One thing is clear: this won’t be a traditional war. Territory will not be exchanged (Syria doesn’t belong to the IRGC in the first place, while the IRGC has no capabilities to mount a land invasion of Israel). Instead, there are only two possible outcomes: either the IRGC will be able to make its presence in Syria permanent, or it will be driven out by Israeli bombing. Of course, there is no telling how this will go down. Now, more than ever, does the situation in the region depend on Israel’s and the IRGC’s next moves. The future of the Middle East in general, and Iran in particular, is uncertain, but a war between Iran and Israel can only contribute to this instability.


Trump on Jerusalem: What Happened, and Why It Matters

Israeli soldiers in the Old City of Jerusalem after the Six-Day War

When Israel was founded, in 1948, Jerusalem was intended to be an international city. Yet, thanks to an invasion by five of the new country’s neighbors, by the time the dust settled, Jerusalem was a divided city. The eastern portion had come under Jordanian control, and the western portion was firmly in Israeli hands. Israel’s Prime Minister, David Ben-Gurion, declared that he would not permit the “forced separation of Jerusalem” and that it was Israel’s “Eternal” capital. Meanwhile, East Jerusalem became the “alternative capital of the Hashemite Kingdom” (Jordan). However, after another war and six days later, East Jerusalem came under Israeli control. Israel wasted no time integrating the two halves of the city. The municipal boundaries of Jerusalem were extended to the eastern sector, which was also placed under Israeli law and administration. In addition, freedom of religion was established, reversing the Islamization policies put in place by Jordan.

However, all was not as it seemed. Not a single country recognized Israel’s annexation, or any part of Jerusalem as Israel’s capital. Most countries maintained the idea that Jerusalem should be treated as an international city, regardless of the reality on the ground. In addition, East Jerusalem’s Arab residents, although having found themselves in Israel after the Six-Day War, were not given citizenship automatically. Instead, they are given Israeli permanent residence and an option to apply for citizenship. However, few do, since it is seen as a denial of their Palestinian identity. In addition, the Palestinian Liberation Organization (PLO), established in 1964 to replace Israel with a Palestinian state, claimed Jerusalem (and continues to claim the eastern portion) as the capital of Palestine.

Muslim, Christian, and Jewish holy sites in the Old City of Jerusalem

This tenuous political situation is further complicated by the status of Jerusalem (especially the Old City, located in the east) as a holy city in Judaism (the majority religion in Israel), Islam (the majority religion in the Palestinian territories) and Christianity. For religious Jews, Jerusalem is at the center of their religion. In ancient times, Judaism was centered in one of the two temples (Beit HaMikdash, “the house of holiness”) on the Temple Mount in Jerusalem. Jewish texts and blessings contain numerous references to Jerusalem, and “next year in [a rebuilt] Jerusalem” has been repeated as a mantra for some two thousand years. Meanwhile, Jerusalem (Al-Quds, “the Holy”) is the third holiest city in Islam, after Mecca and Medina. Muhammad is said to have ascended to heaven from Jerusalem, and the Al-Aqsa Mosque was built on the Temple Mount soon after his death. Finally, many of the key events in the life of Jesus occurred in Jerusalem, making it an important city for Christians as well.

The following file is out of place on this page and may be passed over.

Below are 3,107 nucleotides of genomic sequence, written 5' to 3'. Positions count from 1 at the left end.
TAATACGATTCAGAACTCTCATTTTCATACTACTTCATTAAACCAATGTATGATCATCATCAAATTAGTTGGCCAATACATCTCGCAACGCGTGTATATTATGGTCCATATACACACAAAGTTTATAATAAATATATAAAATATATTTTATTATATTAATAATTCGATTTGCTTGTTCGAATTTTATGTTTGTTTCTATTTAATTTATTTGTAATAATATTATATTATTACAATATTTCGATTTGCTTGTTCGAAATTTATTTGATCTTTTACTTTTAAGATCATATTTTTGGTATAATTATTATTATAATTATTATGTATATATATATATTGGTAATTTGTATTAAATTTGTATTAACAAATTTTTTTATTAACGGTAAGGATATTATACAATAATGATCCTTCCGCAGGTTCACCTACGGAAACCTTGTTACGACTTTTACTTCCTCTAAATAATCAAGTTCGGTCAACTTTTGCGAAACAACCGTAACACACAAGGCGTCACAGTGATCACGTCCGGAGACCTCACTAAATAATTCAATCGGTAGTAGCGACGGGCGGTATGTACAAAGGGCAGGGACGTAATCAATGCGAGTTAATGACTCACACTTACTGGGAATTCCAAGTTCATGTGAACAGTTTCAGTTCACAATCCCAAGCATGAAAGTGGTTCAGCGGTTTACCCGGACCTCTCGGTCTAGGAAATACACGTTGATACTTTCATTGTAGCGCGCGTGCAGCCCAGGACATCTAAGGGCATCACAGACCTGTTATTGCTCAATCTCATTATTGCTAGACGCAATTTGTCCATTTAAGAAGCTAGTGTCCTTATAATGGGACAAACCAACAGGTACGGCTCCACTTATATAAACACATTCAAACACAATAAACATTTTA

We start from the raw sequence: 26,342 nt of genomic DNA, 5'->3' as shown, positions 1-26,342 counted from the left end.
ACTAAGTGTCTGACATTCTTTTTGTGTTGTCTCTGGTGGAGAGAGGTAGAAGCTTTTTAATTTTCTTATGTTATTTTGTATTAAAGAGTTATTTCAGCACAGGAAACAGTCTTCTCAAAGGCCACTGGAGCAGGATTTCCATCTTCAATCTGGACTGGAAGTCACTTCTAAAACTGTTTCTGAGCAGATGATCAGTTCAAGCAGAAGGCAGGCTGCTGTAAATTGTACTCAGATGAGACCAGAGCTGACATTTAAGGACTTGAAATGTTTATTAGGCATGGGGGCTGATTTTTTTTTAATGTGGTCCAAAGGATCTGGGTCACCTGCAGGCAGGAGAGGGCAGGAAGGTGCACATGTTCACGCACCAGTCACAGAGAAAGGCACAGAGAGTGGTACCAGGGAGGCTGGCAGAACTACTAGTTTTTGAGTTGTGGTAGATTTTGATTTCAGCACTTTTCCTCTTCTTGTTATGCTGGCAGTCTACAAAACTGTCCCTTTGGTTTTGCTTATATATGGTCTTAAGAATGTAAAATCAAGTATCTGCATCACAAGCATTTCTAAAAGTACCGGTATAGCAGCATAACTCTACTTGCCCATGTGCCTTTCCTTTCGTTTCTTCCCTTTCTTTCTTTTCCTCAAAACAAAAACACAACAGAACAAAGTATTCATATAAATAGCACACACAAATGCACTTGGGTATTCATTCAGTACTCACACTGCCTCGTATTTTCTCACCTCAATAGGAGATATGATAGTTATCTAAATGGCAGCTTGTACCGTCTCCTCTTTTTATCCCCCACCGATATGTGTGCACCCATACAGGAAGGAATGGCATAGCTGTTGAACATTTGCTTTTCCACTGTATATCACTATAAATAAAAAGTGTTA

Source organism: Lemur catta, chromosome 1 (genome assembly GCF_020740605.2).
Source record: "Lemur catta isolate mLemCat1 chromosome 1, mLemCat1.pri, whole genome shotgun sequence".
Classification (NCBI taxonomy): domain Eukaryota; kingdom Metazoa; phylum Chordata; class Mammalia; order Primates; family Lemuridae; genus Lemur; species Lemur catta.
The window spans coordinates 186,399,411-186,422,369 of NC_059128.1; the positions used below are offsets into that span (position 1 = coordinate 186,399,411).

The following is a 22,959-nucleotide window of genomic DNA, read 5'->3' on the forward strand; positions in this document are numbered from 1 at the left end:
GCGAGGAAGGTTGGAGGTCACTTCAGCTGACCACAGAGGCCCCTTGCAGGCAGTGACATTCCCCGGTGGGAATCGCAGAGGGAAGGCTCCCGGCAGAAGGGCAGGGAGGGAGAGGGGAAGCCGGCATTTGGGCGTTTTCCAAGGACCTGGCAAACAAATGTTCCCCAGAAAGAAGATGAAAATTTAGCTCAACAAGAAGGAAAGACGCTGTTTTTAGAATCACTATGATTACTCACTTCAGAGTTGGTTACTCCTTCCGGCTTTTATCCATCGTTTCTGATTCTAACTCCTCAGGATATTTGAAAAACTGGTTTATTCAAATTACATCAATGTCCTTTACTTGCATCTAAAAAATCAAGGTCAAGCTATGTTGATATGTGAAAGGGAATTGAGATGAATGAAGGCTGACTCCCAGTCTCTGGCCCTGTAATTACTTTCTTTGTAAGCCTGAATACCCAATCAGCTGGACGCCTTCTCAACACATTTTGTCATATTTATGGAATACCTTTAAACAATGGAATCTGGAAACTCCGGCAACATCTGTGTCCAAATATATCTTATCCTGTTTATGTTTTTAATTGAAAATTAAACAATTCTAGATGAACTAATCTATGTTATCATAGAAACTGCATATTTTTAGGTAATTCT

Although the Jerusalem Law of 1980 further cemented the status of Jerusalem as Israel’s capital, yet again, it remained unrecognized. In order to make a point, Israeli funds were allocated to Jerusalem’s development, and the Law prohibited the transfer of Jerusalem’s sovereignty to any other country. However, the Jerusalem Embassy Act, passed by the US Congress in 1995, was a game changer. It stipulated that the United States would recognize Jerusalem as Israel’s capital, and move its embassy there (from Tel Aviv, where the US, along with other countries, maintain an embassy to Israel, despite Tel Aviv not being Israel’s capital). It also stipulated that the President would be permitted to sign a waiver every six months, delaying the implementation of the Act. Since then, four presidents dutifully reissued this waiver twice a year, on grounds of national security concerns.

During his campaign for the presidency, Donald Trump repeatedly promised to move the American embassy to Jerusalem. This in itself was not particularly unusual, given the fact that most presidential candidates have made similar statements. However, on December 6th, now-President Trump formally recognized Jerusalem the capital of Israel, and stipulated that the embassy was to be moved. Israeli reactions, were, for the most part, positive. Likud (the ruling right-wing party) and Labor (left-wing, the largest opposition party), and most other Israeli political parties strongly supported the proclamation. However, Meretz, a far-left party, condemned it, along with the Arab “Joint List”. Despite the fanfare, President Trump also signed the waiver immediately afterwards, delaying the embassy move for at least another six months. In addition, the statement issued did not specify what the borders of Jerusalem are, meaning that they could be changed as a result of negotiations with the Palestinian Authority. The State Department clarified this, and pointed out that even if everything was to occur on schedule, the embassy move will take at least two years.